The Pearl That Broke Its Shell by Nadia Hashimi
In Kabul, 2007, with a drug-addicted father and no brothers, Rahima and her sisters can only sporadically attend school and rarely leave the house, and their only hope lies in the ancient custom of bacha posh, which allows young Rahima to dress and be treated as a boy until she is of marriageable age.
Sparks Like Stars by Nadia Hashimi
Adopted from Afghanistan 40 years earlier by an American diplomat in the aftermath of a coup and assassination, Aryana has a chance encounter with the soldier who saved her life and killed her family. Here’s my review
Caravans by James A. Michener
Mark Miller, a member of the American Embassy in Kabul, Afghanistan, is called upon to locate the missing wife, a young American woman, of an Afghan engineer and return her to her distraught family, in the years following World War II.
The Blind Man’s Garden by Nadeem Aslam
Growing up as brothers in a small town in Pakistan, Jeo and Mikal were inseparable; however as adults their paths have diverged sharply. Jeo is newly married and a dedicated medical student, while Mikal, in love with a woman he can’t have, has adopted the life of a vagabond. Nonetheless, when Jeo decides to slip across the border into Afghanistan to help civilians caught in the post-9/11 clash between American and Taliban forces, Mikal goes with him.
The Covenant of Water by Abraham Verghese
Spanning the years 1900 to 1977, The Covenant of Water is set in Kerala, on South India’s Malabar Coast, and follows three generations of a family that suffers a peculiar affliction: in every generation, at least one person dies by drowning.
The White Tiger by Aravind Adiga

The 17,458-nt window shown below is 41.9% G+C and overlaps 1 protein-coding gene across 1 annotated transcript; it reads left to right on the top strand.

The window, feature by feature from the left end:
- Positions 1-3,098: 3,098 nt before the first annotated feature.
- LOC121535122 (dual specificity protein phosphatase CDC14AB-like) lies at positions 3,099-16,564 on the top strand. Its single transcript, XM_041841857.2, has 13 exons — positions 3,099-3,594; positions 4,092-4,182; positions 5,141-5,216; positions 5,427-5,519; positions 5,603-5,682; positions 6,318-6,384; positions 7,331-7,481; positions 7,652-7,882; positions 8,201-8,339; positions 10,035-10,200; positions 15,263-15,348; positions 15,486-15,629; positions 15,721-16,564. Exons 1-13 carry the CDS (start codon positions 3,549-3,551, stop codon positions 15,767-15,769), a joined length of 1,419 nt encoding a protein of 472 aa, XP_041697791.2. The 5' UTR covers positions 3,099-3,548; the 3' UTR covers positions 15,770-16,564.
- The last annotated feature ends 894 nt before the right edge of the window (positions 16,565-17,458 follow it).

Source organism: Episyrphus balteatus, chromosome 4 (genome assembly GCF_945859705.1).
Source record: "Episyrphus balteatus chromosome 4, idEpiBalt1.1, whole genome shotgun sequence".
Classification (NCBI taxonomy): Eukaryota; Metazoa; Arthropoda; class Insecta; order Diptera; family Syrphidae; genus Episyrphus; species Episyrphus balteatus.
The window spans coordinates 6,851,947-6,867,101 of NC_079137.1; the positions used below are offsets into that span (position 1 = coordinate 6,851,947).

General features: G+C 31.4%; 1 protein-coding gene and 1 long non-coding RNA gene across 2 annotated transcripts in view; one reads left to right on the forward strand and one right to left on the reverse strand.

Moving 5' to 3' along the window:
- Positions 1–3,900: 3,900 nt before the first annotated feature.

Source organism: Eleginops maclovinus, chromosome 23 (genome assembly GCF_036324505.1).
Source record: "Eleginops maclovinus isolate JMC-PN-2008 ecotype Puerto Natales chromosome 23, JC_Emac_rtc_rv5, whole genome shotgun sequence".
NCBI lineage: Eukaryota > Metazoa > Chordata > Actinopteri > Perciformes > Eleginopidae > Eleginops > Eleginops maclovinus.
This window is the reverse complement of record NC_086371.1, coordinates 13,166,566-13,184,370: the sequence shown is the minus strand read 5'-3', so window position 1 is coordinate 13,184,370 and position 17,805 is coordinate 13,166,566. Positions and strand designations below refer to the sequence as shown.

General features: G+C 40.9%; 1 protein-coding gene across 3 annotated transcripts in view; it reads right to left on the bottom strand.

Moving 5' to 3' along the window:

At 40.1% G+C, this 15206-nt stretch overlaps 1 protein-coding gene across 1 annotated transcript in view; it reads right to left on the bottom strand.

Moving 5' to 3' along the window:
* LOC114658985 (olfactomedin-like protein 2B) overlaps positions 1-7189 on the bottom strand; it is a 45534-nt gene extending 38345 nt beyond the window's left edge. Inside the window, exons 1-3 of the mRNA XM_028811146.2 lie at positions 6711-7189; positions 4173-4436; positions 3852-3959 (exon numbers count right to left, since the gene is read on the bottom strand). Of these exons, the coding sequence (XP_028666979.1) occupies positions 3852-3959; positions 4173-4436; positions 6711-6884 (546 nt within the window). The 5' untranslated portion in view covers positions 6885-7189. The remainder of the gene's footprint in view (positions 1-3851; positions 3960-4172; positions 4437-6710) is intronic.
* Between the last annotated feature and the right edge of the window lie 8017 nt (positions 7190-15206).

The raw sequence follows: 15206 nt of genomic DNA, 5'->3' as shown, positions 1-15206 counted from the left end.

When he relocates to New Delhi to take a new job, Balram Halwai is disillusioned by the city’s materialism and violence, a circumstance that forces him to question his loyalties, ambitions, and past.
The God of Small Things by Arundhati Roy
In 1969, in Kerala, India, Rahel and her twin brother, Estha, struggle to forge a childhood for themselves amid the destruction of their family life, as they discover that the entire world can be transformed in a single moment.
The Inheritance of Loss by Kiran Desai
In a crumbling house in the remote northeastern Himalayas, an embittered, elderly judge finds his peaceful retirement turned upside down by the arrival of his orphaned granddaughter.
A Passage to India by E.M. Forster
Hailed as one of the finest novels of the twentieth century and transformed into an Academy Award–winning film, A Passage to India hauntingly evokes India at the peak of the British colonial era, complete with the racial tension that underscores every aspect of daily life.
Shantaram by Gregory David Roberts
Having escaped an Australian maximum-security prison, a disillusioned man loses himself in the slums of Bombay, where he works for a drug kingpin, smuggles arms for a crime lord, and forges bonds with fellow exiles.